Will Sydney's Commercial to Residential Conversions Create Long Term Problems?

With major new developments underway, corporate cutbacks and 'hot-desking' are driving Sydney's commercial landlords to convert surplus office space to residential apartments. Carolyn Cummins and Stephen Nicholls consider the long term implications.

Office vacancy rates in Australia's most expensive city could reach 10% within 12 months and continue to increase for a further four years when major new developments at Barangaroo, George Street and Martin Place are completed in the next few years, according to valuers and advisors LandMark White.  Research manager Ross Horsley estimates that before the end of 2015 "there would be almost 180,000 square metres of space added to Sydney's CBD" which will be available even before Barangaroo is completed.

Horsley warns that if existing and the refurbished commercial spaces at Martin Place are not successfully leased, converting some of this space to residential, something the city is desperately short of, could prevent the market from crashing although obtaining the necessary planning approval might take time.  With commercial to residential conversions in the pipeline for several high profile buildings around the city already, there are no zoning barriers.

Sydney's Lord Mayor, Clover Moore, said that the CBD's population had increased from 4,767 in 1991 to 22,755 in 2011 with it expected to rise to 34,000 in the next sixteen years.  Moore noted that while there are benefits to city centre living, and for the city, maintaining the CBD as a commercial hub is essential to the economic success of the city.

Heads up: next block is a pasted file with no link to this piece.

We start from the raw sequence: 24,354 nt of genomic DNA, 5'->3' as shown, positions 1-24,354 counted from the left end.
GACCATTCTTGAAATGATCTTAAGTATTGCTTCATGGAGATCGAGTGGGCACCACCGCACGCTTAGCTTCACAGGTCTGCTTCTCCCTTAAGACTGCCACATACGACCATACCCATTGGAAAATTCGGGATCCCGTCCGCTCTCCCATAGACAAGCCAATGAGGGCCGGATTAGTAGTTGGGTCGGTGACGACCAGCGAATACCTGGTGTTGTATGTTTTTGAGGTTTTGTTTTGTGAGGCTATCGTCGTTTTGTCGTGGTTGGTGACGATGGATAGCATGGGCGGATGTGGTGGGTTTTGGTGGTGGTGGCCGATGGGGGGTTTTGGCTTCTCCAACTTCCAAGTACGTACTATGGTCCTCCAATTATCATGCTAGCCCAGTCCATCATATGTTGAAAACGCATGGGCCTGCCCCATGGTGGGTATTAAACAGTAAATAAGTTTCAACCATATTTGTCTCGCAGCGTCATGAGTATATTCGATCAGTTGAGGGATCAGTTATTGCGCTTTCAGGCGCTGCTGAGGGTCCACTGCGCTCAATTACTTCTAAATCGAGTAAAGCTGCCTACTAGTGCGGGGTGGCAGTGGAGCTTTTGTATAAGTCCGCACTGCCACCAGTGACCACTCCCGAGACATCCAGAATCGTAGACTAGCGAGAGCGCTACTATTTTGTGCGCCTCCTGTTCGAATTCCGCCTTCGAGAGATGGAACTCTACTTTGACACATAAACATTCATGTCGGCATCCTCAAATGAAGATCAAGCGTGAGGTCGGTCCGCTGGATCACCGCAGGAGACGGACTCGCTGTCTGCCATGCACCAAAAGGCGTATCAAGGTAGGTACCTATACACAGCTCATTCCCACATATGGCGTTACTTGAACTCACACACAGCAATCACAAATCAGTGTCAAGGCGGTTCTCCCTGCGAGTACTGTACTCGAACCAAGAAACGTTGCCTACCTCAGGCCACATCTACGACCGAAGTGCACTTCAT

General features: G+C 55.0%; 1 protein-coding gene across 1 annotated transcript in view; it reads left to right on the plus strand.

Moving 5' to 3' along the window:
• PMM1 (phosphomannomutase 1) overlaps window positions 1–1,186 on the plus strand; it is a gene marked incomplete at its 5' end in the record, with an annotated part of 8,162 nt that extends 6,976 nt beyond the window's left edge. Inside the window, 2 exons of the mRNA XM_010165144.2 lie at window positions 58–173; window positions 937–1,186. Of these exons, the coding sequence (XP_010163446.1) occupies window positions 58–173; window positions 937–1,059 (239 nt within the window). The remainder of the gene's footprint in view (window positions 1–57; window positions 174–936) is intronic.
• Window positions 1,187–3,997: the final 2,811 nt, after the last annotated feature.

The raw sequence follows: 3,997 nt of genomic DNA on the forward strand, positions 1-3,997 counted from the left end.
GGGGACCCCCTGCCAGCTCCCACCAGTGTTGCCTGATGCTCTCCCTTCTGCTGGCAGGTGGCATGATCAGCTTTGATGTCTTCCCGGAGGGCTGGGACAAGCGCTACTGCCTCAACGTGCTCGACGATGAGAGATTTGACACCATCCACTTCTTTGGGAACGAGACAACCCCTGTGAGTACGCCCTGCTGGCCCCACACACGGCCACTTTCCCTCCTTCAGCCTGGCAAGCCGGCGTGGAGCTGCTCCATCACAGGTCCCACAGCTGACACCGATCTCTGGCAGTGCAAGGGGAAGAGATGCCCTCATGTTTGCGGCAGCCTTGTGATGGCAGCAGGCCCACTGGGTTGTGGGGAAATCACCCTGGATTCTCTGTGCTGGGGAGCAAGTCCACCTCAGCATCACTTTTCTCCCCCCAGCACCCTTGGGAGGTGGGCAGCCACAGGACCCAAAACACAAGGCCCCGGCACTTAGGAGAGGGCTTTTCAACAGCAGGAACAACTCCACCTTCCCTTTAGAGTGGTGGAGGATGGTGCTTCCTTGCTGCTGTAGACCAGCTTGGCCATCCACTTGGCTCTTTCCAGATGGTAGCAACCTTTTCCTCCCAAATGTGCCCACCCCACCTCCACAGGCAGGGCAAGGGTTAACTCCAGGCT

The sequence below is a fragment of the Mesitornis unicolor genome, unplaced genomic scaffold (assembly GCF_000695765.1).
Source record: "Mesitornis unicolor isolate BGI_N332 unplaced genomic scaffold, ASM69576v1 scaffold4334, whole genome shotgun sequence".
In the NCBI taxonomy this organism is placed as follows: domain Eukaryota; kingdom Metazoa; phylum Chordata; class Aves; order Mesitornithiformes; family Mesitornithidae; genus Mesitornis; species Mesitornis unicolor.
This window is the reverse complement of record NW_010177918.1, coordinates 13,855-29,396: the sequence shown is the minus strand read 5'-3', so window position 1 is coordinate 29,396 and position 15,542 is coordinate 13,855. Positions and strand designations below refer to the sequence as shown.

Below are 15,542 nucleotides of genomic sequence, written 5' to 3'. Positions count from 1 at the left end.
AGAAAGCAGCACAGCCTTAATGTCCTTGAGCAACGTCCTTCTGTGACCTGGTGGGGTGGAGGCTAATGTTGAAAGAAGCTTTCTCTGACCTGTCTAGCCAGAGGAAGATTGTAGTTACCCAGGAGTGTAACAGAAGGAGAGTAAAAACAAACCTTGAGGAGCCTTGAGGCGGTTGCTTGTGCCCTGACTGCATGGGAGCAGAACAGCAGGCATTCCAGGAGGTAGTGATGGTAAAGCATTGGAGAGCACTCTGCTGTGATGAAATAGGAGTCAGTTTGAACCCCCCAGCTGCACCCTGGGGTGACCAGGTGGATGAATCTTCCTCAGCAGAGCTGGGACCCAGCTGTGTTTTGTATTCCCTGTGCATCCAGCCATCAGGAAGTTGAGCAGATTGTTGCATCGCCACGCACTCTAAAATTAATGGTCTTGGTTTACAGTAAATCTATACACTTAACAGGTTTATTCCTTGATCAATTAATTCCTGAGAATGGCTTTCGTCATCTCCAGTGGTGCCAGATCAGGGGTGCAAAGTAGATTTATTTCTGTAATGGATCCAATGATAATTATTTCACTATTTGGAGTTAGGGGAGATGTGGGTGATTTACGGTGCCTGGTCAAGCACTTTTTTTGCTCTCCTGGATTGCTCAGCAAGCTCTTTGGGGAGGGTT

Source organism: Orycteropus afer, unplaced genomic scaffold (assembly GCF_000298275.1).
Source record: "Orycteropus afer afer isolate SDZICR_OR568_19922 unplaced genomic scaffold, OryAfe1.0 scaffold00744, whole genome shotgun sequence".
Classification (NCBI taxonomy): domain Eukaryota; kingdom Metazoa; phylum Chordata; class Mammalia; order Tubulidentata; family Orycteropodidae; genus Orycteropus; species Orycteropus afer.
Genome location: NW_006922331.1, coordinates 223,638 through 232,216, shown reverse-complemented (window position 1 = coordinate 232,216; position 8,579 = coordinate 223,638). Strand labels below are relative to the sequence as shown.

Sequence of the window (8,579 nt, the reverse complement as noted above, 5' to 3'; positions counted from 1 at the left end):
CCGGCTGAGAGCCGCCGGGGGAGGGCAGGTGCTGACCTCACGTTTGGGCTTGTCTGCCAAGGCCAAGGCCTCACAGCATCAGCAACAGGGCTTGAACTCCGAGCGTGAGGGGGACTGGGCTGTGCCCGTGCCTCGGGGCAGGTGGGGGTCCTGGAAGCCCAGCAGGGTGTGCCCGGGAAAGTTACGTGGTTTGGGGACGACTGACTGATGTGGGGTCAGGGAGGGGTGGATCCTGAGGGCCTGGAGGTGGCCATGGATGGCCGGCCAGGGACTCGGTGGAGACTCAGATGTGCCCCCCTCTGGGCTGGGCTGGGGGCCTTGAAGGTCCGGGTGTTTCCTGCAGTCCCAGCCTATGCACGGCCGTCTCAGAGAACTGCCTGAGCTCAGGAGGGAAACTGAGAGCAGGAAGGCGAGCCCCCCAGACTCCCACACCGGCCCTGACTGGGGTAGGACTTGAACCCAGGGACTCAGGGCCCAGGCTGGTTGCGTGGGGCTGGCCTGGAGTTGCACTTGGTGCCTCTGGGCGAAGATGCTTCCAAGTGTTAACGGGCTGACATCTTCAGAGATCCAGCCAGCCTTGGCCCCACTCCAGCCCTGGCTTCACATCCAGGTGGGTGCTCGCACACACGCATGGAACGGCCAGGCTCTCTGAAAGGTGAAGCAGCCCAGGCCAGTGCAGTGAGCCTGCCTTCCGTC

This point was echoed by Tyrone Hodge, NSW President of the Australian Property Institute, who noted that such conversions would "effectively remove [land and buildings] from the marketplace, creating future shortages of irreplaceable commercial land".  Of acute concern is Sydney CBD's peninsular geography. The area is constrained on three sides by the Botanic Gardens, Sydney Harbour and Darling Harbour. Melbourne, as Professor John Sheehan, from the University of Technology, Sydney, states, is "slowly expanding into adjoining previously residential areas, however Sydney does not have this luxury".

Residential space has always attracted higher rents and sales but demand for residential developments in Sydney is exceptionally high, with the greatest interest from Asia.  James Aroney, of Jones Lang Lasalle, said that "[i]n certain cases, overseas buyers are quite willing to buy sites without DA approval and acquire sites for land banking for future development".

Full Story: Landlords turn to apartment living to fill CBD spaces

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